Yes. Yes it does.

As far we’re concerned GDPR exists to create a better customer experience for all customers – something all start-ups must focus on – which is an important distinction business leaders need to keep in mind.

The changes being introduced, while to many may seem onerous, will ensure people get less unwanted communication and that wherever their data is being stored it is safe and stored for the right reason.

A lot of the existing data protection regulation exists to ensure this already. However, the major difference, and this is not to over simplify some very complex changes, is the need to get consent for a specific use of data.

We chatted to our IT supplier and resident GDPR expert Willie Fairhurst from ECS, who is working with us on meeting the regulations, to get his insight.

Here are the top eight areas that you, as a startup or small business, need to consider to make sure you are on track to meet the 25th May deadline. William had this to say to kick things off:

“First up, this is coming and no one who collects personal data is exempt. Brexit will have no impact on this as the British Government have already indicated that our data laws will mirror that of the EU GDPR legislation.

So no matter which way you look at it no one will be getting round this and ignorance will be no defence.”

“Here are eight core principles you need to consider and understand to make the process easier.” 

  1. Fair and Lawful 

Are you collecting the personal data for a fair and legal purpose? It is incumbent on you as the collector of data to outline why you are collecting each element of personal data and what you plan to use it for.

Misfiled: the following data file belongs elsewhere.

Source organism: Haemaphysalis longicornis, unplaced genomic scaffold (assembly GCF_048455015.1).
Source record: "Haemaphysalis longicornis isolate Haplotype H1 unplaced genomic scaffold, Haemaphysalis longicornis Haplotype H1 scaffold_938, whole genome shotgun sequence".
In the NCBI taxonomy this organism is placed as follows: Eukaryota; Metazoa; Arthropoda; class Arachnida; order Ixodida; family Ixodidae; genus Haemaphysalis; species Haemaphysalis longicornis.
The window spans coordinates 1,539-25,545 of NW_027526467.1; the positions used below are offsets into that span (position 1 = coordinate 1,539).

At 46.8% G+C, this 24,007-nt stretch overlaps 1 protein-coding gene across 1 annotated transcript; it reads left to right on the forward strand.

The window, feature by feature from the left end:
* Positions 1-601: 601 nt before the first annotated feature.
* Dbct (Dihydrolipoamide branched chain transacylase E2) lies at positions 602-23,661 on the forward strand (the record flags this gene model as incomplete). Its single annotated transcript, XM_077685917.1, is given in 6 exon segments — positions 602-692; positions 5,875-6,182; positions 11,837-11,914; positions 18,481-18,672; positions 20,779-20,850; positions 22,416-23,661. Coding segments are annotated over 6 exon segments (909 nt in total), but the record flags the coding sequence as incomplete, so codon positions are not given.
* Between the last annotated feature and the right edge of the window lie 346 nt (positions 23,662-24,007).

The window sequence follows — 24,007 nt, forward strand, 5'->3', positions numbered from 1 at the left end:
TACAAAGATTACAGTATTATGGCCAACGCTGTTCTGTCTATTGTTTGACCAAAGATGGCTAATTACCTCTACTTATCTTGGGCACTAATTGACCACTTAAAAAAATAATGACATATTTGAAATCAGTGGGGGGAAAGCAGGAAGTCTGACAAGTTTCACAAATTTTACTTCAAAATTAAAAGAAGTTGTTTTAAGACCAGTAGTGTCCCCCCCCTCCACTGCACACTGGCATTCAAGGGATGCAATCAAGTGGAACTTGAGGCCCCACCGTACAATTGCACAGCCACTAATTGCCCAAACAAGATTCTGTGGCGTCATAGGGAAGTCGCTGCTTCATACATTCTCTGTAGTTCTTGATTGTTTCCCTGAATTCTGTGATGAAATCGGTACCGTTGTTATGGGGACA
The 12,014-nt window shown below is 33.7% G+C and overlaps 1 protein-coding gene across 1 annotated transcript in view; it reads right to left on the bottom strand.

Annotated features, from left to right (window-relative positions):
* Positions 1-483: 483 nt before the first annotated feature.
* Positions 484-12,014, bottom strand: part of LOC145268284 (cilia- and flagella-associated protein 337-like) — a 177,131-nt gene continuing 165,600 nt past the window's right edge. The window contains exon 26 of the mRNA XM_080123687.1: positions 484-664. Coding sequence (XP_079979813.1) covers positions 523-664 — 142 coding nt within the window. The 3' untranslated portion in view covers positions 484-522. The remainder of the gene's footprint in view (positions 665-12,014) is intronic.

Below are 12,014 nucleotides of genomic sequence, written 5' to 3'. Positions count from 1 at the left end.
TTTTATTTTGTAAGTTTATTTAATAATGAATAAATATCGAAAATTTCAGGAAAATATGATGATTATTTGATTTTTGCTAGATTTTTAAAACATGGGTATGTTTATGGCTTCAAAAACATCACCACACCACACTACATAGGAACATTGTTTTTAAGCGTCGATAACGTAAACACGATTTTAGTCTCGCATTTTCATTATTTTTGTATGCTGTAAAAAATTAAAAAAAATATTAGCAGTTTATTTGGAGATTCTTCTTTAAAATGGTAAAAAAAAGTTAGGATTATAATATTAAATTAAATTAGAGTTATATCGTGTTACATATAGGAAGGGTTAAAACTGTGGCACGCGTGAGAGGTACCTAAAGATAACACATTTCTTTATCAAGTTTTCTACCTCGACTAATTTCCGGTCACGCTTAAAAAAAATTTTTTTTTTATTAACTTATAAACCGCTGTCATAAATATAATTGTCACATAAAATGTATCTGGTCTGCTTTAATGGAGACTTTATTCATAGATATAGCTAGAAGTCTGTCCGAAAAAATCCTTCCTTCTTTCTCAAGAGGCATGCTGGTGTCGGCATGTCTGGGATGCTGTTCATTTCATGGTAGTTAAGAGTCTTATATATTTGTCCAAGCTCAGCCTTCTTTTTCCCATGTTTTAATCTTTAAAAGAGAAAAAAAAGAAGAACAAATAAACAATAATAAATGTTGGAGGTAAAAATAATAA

For instance, if there’s no legal requirement to get a record of criminal convictions then don’t request it. This just becomes additional personal data that could be subject to a breach.

  1. Specific for its purpose

You need to be explicit about the use of the data you collect and the reasons you are collecting it. It is no longer acceptable for companies to include in the small print that data collected can be “shared with third parties” or that “you may receive information from partners”.

As a business you need to provide the customer with the option to agree to the sharing of their data.

Aligned to this is the fact that genetic and biometric information is now considered sensitive and needs to be managed in a similar way. Basically, “why are you collecting it and do you really need it?”

  1. Adequate and specific for purpose

There must be an explicit purpose for holding personal data. Known as “minimisation”, it is a process of only collecting data necessary to complete your business goal. This may seem like a change in approach given the clamour over the last few years to build up as detailed a picture of people as possible.

However, while data is still vital and will drive business going forward, you need to be explicit on how you plan to use it. It might not seem great for marketing teams as this will significantly reduce the size of their marketing database. However, the CTR and open rates should sky rocket as only people who wish to receive marketing information will get your communication, again creating a better customer experience.

GDPR for Startups

  1. Accurate and up to date